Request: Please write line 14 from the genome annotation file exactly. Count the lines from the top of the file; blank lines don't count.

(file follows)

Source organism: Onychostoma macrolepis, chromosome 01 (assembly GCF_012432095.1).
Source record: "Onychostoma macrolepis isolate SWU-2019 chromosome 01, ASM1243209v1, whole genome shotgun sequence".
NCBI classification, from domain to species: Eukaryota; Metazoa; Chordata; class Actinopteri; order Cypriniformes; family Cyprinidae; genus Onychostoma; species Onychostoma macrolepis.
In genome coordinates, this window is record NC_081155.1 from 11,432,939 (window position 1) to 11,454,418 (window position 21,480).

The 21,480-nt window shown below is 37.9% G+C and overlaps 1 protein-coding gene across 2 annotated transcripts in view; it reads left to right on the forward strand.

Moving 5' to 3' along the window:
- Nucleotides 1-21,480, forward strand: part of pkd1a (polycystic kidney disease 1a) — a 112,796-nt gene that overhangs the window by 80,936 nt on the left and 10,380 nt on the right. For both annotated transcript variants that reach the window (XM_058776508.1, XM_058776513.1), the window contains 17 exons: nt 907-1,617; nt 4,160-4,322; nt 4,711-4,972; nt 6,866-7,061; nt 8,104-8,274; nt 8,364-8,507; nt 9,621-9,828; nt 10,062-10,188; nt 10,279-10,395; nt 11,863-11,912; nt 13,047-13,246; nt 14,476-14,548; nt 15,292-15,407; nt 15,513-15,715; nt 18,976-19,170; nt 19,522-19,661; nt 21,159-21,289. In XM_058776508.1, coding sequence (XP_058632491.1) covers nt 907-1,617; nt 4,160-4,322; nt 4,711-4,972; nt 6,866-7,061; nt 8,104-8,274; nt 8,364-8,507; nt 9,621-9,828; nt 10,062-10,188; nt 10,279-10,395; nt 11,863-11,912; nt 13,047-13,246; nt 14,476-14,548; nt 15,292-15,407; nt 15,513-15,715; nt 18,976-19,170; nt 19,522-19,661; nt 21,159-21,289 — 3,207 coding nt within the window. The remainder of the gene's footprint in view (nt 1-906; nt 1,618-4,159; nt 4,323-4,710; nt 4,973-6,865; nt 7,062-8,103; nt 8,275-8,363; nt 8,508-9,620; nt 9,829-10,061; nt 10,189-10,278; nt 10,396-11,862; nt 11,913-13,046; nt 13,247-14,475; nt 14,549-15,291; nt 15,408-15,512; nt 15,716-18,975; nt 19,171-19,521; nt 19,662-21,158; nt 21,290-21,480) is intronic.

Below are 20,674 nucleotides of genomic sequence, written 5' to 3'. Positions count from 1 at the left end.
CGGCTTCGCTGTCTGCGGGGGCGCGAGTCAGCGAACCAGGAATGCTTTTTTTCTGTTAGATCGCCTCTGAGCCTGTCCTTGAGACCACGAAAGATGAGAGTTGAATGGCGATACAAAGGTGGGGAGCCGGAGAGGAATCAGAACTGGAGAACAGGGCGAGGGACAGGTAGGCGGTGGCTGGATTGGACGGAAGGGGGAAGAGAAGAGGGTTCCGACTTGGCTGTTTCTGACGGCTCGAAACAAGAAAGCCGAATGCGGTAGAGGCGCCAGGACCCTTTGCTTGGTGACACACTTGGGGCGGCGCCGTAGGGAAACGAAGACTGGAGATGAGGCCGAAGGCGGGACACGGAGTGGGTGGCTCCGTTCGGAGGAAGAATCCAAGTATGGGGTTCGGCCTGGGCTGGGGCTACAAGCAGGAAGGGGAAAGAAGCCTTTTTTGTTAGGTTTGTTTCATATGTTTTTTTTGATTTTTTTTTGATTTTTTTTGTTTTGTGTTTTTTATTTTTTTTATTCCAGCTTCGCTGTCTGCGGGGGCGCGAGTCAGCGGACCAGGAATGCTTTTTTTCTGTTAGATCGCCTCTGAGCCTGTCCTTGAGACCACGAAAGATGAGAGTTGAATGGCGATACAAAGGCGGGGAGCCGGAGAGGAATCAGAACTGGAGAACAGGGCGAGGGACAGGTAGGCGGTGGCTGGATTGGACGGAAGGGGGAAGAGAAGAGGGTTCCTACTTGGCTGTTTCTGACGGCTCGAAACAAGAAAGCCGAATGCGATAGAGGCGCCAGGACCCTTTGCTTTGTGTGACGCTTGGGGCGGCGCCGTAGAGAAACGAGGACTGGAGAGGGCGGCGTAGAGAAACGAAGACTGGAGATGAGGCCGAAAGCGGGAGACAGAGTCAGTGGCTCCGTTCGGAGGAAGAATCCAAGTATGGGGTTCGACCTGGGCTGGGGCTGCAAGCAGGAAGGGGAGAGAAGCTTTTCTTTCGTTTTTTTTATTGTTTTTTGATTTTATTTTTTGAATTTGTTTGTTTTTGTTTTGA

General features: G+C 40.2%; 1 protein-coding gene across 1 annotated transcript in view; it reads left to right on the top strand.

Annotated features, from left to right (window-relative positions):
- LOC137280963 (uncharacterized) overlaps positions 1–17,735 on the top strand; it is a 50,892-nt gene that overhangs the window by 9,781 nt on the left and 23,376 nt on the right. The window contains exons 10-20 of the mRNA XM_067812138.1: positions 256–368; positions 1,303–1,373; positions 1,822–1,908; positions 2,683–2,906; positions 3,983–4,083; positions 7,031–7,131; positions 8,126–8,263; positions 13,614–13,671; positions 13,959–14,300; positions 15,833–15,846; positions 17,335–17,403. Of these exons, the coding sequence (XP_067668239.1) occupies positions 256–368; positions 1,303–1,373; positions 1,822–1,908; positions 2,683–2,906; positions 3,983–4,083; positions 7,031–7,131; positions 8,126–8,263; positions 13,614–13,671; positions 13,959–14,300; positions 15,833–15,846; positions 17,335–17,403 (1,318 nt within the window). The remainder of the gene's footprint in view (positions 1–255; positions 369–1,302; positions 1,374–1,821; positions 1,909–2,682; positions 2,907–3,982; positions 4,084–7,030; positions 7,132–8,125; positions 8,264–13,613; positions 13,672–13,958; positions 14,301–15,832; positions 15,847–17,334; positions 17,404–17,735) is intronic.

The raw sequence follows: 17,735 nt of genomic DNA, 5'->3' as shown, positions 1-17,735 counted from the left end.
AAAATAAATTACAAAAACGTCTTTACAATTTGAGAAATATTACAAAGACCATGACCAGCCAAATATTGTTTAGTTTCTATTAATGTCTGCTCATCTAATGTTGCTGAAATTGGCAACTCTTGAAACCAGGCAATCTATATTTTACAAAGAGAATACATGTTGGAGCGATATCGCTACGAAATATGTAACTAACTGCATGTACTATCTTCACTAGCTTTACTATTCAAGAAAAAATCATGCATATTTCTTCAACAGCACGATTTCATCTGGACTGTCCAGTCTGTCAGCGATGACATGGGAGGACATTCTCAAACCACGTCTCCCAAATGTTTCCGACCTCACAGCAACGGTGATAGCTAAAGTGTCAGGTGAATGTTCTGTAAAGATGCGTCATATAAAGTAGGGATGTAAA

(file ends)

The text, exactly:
AAAATAAATTACAAAAACGTCTTTACAATTTGAGAAATATTACAAAGACCATGACCAGCCAAATATTGTTTAGTTTCTATTAATGTCTGCTCATCTAATGTTGCTGAAATTGGCAACTCTTGAAACCAGGCAATCTATATTTTACAAAGAGAATACATGTTGGAGCGATATCGCTACGAAATATGTAACTAACTGCATGTACTATCTTCACTAGCTTTACTATTCAAGAAAAAATCATGCATATTTCTTCAACAGCACGATTTCATCTGGACTGTCCAGTCTGTCAGCGATGACATGGGAGGACATTCTCAAACCACGTCTCCCAAATGTTTCCGACCTCACAGCAACGGTGATAGCTAAAGTGTCAGGTGAATGTTCTGTAAAGATGCGTCATATAAAGTAGGGATGTAAA